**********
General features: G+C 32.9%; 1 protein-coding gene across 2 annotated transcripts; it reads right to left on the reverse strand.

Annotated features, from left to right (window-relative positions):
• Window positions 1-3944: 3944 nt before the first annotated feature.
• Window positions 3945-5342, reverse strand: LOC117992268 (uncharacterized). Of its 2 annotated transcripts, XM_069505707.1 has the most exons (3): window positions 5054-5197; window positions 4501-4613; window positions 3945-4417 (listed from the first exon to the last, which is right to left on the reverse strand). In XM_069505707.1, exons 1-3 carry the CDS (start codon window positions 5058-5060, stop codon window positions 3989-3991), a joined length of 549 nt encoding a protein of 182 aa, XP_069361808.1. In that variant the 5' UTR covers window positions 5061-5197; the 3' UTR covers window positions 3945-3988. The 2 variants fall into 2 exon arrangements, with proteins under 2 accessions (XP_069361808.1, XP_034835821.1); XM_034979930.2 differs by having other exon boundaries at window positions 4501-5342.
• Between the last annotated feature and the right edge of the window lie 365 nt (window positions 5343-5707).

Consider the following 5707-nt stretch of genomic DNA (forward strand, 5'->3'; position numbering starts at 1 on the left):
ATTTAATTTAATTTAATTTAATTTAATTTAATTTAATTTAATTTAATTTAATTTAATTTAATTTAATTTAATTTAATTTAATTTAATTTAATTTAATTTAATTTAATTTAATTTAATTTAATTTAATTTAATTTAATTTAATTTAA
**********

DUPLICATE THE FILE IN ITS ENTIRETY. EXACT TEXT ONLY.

General features: G+C 32.9%; 1 protein-coding gene across 2 annotated transcripts; it reads right to left on the reverse strand.

Annotated features, from left to right (window-relative positions):
• Window positions 1-3944: 3944 nt before the first annotated feature.
• Window positions 3945-5342, reverse strand: LOC117992268 (uncharacterized). Of its 2 annotated transcripts, XM_069505707.1 has the most exons (3): window positions 5054-5197; window positions 4501-4613; window positions 3945-4417 (listed from the first exon to the last, which is right to left on the reverse strand). In XM_069505707.1, exons 1-3 carry the CDS (start codon window positions 5058-5060, stop codon window positions 3989-3991), a joined length of 549 nt encoding a protein of 182 aa, XP_069361808.1. In that variant the 5' UTR covers window positions 5061-5197; the 3' UTR covers window positions 3945-3988. The 2 variants fall into 2 exon arrangements, with proteins under 2 accessions (XP_069361808.1, XP_034835821.1); XM_034979930.2 differs by having other exon boundaries at window positions 4501-5342.
• Between the last annotated feature and the right edge of the window lie 365 nt (window positions 5343-5707).

Consider the following 5707-nt stretch of genomic DNA (forward strand, 5'->3'; position numbering starts at 1 on the left):
ATTTAATTTAATTTAATTTAATTTAATTTAATTTAATTTAATTTAATTTAATTTAATTTAATTTAATTTAATTTAATTTAATTTAATTTAATTTAATTTAATTTAATTTAATTTAATTTAATTTAATTTAATTTAATTTAATTTAA